“How Do I Live” is a song written by Diane Warren. It was originally performed by LeAnn Rimes and the extended version of the song was later featured on her album You Light Up My Life: Inspirational Songs in 1997 and later performed by Trisha Yearwood. Both versions were released on May 27, 1997.[better source needed]
In the U.S., Rimes’s version peaked at No. 2 for four non-consecutive weeks in late 1997 and early 1998, behind “Candle in the Wind 1997” by Elton John, and “Truly Madly Deeply” by Savage Garden. It set a record for staying on the Billboard Hot 100 chart for 69 weeks, a record it held until “I’m Yours” by Jason Mraz set a new record of 76 weeks. The Rimes recording also set the record for the most time in the Billboard Hot 100’s top 5 at 25 consecutive weeks, the record for Billboard Hot 100’s top 10 at 32 consecutive weeks, and the record for Billboard Hot 100’s top 40 at 62 consecutive weeks; all records still hold to this day. It ranks at No. 4 on Billboard‘s All Time Top 100, the only single on the top 10 of this list not peaking at No. 1. The only songs that finished ahead of it were Bobby Darin‘s cover of “Mack the Knife“, Santana‘s song “Smooth“, and Chubby Checker‘s version of “The Twist“. It has been certified 3× Platinum by the RIAA for shipments of 3 million copies in the United States, the highest certified country single of that time, to be surpassed twelve years later by “Love Story” from artist Taylor Swift, which has been certified 8× Platinum.
Despite only peaking as high as No. 7 in the UK Singles Chart, Rimes’ version of “How Do I Live” spent 34 weeks on the chart, ending up as the 6th best selling single of 1998. As of August 2014, the song has sold 710,000 copies in the UK.
“If It Makes You Happy” is the lead single from Sheryl Crow‘s 1996 eponymous album. (Song didn’t chart until 1997) The song peaked at number ten on the Billboard Hot 100 chart in the US. The track won Best Female Rock Vocal Performance at the 1997 Grammy Awards. The song ties with her hit, “My Favorite Mistake“, as her third highest-charting single in the UK, reaching number nine on the UK Singles Chart. It also peaked at No. 1 in Canada and was her second No. 1 hit on the Canadian Hot AC chart.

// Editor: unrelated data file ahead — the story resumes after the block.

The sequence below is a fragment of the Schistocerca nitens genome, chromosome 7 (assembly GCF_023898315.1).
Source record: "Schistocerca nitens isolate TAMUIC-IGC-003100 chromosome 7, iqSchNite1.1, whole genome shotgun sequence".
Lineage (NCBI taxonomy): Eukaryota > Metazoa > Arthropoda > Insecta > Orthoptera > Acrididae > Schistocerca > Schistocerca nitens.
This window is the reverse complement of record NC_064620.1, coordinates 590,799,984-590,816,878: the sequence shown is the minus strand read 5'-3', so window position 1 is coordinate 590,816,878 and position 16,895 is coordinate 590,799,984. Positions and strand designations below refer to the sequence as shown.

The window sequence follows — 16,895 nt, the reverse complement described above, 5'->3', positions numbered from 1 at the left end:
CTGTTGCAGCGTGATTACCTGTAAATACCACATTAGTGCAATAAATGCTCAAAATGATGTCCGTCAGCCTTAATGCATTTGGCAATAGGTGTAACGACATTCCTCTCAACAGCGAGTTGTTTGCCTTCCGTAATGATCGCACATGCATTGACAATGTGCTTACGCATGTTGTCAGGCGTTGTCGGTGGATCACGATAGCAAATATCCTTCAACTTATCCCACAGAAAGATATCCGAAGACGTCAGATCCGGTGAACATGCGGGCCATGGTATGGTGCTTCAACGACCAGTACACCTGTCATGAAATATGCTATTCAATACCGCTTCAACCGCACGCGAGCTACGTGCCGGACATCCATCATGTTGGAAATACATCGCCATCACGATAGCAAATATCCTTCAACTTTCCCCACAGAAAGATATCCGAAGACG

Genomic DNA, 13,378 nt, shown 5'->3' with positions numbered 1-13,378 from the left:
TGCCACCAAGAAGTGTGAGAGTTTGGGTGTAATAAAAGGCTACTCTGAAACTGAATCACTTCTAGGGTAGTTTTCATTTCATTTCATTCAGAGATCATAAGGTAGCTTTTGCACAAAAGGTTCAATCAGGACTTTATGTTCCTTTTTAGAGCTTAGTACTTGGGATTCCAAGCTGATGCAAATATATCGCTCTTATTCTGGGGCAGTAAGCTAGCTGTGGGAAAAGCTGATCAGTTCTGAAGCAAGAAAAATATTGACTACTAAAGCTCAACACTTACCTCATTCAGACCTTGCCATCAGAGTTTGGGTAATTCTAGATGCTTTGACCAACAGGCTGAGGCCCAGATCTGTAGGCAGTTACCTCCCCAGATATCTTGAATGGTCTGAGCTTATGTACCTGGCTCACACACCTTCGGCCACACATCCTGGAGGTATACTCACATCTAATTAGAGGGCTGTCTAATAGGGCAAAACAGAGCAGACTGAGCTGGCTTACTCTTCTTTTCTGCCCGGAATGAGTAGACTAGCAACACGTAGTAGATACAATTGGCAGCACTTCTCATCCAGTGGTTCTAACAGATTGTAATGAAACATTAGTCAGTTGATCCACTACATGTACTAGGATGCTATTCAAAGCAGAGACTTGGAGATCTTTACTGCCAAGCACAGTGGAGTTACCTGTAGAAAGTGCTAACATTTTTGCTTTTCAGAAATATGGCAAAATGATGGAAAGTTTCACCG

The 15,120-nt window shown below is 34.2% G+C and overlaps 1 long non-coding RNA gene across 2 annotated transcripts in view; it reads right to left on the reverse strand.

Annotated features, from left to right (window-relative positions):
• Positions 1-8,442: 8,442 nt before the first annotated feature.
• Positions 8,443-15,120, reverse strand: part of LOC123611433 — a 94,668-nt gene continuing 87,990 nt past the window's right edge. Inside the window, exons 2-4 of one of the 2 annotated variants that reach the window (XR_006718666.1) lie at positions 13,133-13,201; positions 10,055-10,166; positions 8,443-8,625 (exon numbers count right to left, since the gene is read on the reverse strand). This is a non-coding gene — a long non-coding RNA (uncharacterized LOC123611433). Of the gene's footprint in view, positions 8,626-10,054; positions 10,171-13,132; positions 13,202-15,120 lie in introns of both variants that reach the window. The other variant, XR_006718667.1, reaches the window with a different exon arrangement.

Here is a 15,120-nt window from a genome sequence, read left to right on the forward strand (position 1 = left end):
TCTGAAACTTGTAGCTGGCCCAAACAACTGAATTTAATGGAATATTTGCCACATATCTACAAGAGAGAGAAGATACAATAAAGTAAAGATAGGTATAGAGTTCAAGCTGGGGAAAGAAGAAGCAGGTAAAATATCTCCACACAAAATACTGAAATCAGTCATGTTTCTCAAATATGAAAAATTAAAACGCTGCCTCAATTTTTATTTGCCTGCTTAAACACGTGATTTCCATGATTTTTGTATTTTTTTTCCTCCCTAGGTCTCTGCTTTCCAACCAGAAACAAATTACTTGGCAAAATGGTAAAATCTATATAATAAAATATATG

The song became the band’s first hit, holding the No. 1 spot on the Billboard Hot 100 Airplay chart for four consecutive weeks and spending eight weeks at the No. 1 spot on the Hot Modern Rock Tracks chart. A physical CD-single was not released commercially in the US, although it was a huge hit on American radio. The song also reached No. 1 on Canada’s Singles Chart. “Fly” did not sound anything at all like the rest of the tracks on the album, being the only reggae fusion track. It also sampled a line from Gilbert O’Sullivan‘s 1972 hit “Alone Again (Naturally).” Sugar Ray’s lead singer Mark McGrath explained that this song had a bouncy beat, yet it was about death; “Fly” too seemed like a bright, up-tempo song but “there is this stark imagery in there. There’s loss in it. There is loss of a mother, obviously. I thought it was a good way to juxtapose the lyrics with the melody on that, similar to what Gilbert O’Sullivan did on “Alone Again (Naturally).”
As a result of the success of “Fly”, Floored sold extremely well and was certified double platinum. However, by the end of 1997, critics skeptical that Sugar Ray could put out another successful song labeled them a one-hit wonder. This assumption was noted and accepted by the band, who in playful defiance, named their next album 14:59 in a reference to Andy Warhol‘s “15 minutes of fame“; that album became certified triple-platinum and outsold its predecessor.